The world of gardening is very new to me. It all started 4-5 months ago (Oct/Nov 09) when a conversation with a friend resulted in the start of a new side project – a DIY garden blitz. At the time, the trigger was to fix my garden to add value to the house; DIY since I couldn’t afford a landscaper. To my luck, my friend has a great eye and dabbled in Landscaping in his previous life. From hardscape to softscape we completed our blitz in a relatively short space of time (1-2 months working every weekend).
Little did I know, this side project would to lead me down the road of late long nights involving google and many garden books. The day I bought my first garden book I knew it was a sign. I was either getting OLD (since only old people enjoys gardening) or the garden bug has strike. Being relatively YOUNG for the garden target market (in my early thirties) I want to share my experiences and learning.
I think gardening has made me more aware of the ecosystem that surrounds us, how the weather plays a critical role, that water is limited and that everything has an impact on everything (e.g. One tree may grow too big depriving another of valuable sun, 2 trees may be competing for nutrients). In some ways this teaches you lessons to life. I find gardening fascinating, challenging and satisfying when you see fruits from your hard labour.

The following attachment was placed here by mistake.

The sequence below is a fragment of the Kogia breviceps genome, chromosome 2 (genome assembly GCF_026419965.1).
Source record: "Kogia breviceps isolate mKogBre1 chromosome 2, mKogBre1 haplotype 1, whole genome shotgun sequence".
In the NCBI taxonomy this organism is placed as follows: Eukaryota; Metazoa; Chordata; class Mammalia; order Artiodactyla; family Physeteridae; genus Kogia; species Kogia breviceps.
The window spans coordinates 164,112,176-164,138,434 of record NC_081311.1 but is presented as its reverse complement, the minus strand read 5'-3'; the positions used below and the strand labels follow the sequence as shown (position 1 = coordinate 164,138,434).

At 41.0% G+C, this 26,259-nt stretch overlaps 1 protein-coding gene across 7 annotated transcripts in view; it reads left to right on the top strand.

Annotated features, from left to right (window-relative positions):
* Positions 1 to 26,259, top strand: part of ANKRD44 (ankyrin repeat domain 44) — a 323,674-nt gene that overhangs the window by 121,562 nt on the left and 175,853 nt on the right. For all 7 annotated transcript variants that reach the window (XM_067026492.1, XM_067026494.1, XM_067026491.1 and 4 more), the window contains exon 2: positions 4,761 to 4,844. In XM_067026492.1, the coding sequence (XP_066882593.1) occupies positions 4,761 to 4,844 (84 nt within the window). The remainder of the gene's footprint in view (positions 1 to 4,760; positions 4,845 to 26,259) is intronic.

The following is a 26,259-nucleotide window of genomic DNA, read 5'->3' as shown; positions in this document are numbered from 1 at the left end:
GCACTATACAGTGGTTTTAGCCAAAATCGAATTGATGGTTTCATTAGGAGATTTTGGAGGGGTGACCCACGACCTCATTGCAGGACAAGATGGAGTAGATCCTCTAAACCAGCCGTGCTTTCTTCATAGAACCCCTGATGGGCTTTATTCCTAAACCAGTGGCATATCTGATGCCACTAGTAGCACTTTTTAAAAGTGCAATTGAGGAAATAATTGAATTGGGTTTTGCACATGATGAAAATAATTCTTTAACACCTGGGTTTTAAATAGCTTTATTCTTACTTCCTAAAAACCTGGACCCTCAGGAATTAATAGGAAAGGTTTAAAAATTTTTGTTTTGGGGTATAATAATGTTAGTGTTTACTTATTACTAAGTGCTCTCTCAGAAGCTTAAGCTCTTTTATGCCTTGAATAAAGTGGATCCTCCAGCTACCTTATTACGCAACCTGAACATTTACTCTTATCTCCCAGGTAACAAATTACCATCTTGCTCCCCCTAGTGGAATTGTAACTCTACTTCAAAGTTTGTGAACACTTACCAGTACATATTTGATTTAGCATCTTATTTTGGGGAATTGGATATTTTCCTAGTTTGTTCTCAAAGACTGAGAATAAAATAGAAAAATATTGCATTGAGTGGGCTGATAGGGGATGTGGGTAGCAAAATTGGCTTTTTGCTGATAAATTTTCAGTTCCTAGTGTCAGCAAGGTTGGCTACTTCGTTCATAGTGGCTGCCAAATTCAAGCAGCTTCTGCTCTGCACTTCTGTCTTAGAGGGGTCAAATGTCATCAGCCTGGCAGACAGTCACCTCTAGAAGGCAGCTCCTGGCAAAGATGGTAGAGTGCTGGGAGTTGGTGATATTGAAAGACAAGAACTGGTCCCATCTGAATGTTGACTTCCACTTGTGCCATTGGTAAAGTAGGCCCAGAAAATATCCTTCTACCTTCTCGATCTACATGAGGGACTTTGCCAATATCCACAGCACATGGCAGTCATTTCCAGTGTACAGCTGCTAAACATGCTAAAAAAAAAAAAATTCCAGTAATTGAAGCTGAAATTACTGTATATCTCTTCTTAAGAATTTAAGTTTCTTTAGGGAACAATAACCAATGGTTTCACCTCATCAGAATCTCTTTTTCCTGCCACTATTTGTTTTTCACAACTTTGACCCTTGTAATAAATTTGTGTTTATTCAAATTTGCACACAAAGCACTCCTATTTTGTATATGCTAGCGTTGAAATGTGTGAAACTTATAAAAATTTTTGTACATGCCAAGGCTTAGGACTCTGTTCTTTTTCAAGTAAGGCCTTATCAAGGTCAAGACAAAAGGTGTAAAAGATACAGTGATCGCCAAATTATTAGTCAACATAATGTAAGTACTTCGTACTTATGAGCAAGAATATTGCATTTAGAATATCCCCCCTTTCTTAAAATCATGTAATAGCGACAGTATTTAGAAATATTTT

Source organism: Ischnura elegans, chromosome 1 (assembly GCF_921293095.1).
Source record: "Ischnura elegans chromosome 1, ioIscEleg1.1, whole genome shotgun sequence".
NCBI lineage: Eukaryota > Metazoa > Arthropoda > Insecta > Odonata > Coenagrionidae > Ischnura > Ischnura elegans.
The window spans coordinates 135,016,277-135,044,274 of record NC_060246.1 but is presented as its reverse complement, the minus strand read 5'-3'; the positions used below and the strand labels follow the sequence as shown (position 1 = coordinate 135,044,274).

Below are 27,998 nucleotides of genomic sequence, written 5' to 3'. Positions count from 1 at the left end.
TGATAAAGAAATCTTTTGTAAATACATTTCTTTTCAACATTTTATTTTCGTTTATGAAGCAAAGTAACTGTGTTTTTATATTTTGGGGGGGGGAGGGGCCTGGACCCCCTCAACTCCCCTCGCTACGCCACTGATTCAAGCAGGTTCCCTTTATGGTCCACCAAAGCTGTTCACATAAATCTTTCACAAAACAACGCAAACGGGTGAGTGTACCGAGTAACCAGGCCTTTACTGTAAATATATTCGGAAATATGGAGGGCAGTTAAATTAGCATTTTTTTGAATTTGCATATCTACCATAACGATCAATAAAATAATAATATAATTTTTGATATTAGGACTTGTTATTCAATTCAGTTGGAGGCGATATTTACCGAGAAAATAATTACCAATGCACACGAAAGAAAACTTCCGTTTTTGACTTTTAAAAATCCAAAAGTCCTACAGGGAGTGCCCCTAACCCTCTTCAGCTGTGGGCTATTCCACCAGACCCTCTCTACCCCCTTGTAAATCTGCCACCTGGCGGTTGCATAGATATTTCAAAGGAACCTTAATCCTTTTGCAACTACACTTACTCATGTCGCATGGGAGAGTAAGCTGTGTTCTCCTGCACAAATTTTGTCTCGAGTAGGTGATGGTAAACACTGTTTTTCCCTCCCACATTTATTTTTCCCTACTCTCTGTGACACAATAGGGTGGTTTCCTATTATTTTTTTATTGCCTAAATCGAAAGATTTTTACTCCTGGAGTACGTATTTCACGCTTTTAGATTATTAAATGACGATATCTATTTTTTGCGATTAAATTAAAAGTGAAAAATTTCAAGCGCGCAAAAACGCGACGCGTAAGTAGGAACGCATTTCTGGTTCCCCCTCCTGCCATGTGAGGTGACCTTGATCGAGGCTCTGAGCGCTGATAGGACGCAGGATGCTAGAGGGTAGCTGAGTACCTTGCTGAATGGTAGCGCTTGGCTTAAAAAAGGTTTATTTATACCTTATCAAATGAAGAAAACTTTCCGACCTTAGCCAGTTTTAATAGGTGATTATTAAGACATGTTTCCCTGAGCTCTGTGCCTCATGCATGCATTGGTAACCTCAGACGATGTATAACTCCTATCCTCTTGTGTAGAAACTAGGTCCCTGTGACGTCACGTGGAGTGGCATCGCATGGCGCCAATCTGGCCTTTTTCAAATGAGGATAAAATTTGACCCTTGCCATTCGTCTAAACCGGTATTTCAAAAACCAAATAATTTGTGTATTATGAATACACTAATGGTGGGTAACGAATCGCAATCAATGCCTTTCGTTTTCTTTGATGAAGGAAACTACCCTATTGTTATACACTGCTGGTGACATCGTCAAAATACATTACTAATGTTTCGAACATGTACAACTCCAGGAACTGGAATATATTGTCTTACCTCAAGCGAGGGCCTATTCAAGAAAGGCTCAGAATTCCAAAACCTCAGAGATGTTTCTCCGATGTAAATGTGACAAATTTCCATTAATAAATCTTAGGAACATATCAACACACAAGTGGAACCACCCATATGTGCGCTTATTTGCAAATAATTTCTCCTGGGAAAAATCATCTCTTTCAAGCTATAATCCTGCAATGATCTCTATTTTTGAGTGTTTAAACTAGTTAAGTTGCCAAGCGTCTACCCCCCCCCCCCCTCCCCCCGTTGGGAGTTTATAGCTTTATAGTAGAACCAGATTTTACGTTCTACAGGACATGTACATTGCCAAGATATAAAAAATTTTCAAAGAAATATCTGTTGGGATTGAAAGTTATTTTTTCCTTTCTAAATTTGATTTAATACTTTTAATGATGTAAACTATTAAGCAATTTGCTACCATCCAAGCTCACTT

They say it has been scientifically proven that being surrounded by the garden improves productivity and creates peace. I have to say watering the garden at the end of the day is a great way to wind down. There is something about it that create a peaceful atmosphere. If you can afford a landscaper that is great, however the more you can be involved in the process the more you’ll appreciate and pay attention to your plants. It provides a great sense of satisfaction since it’s like playing god.
“Gardening requires lots of water – most of it in the form of perspiration”. ~Lou Erickson
“My green thumb came only as a result of the mistakes I made while learning to see things from the plant’s point of view”. ~H. Fred Dale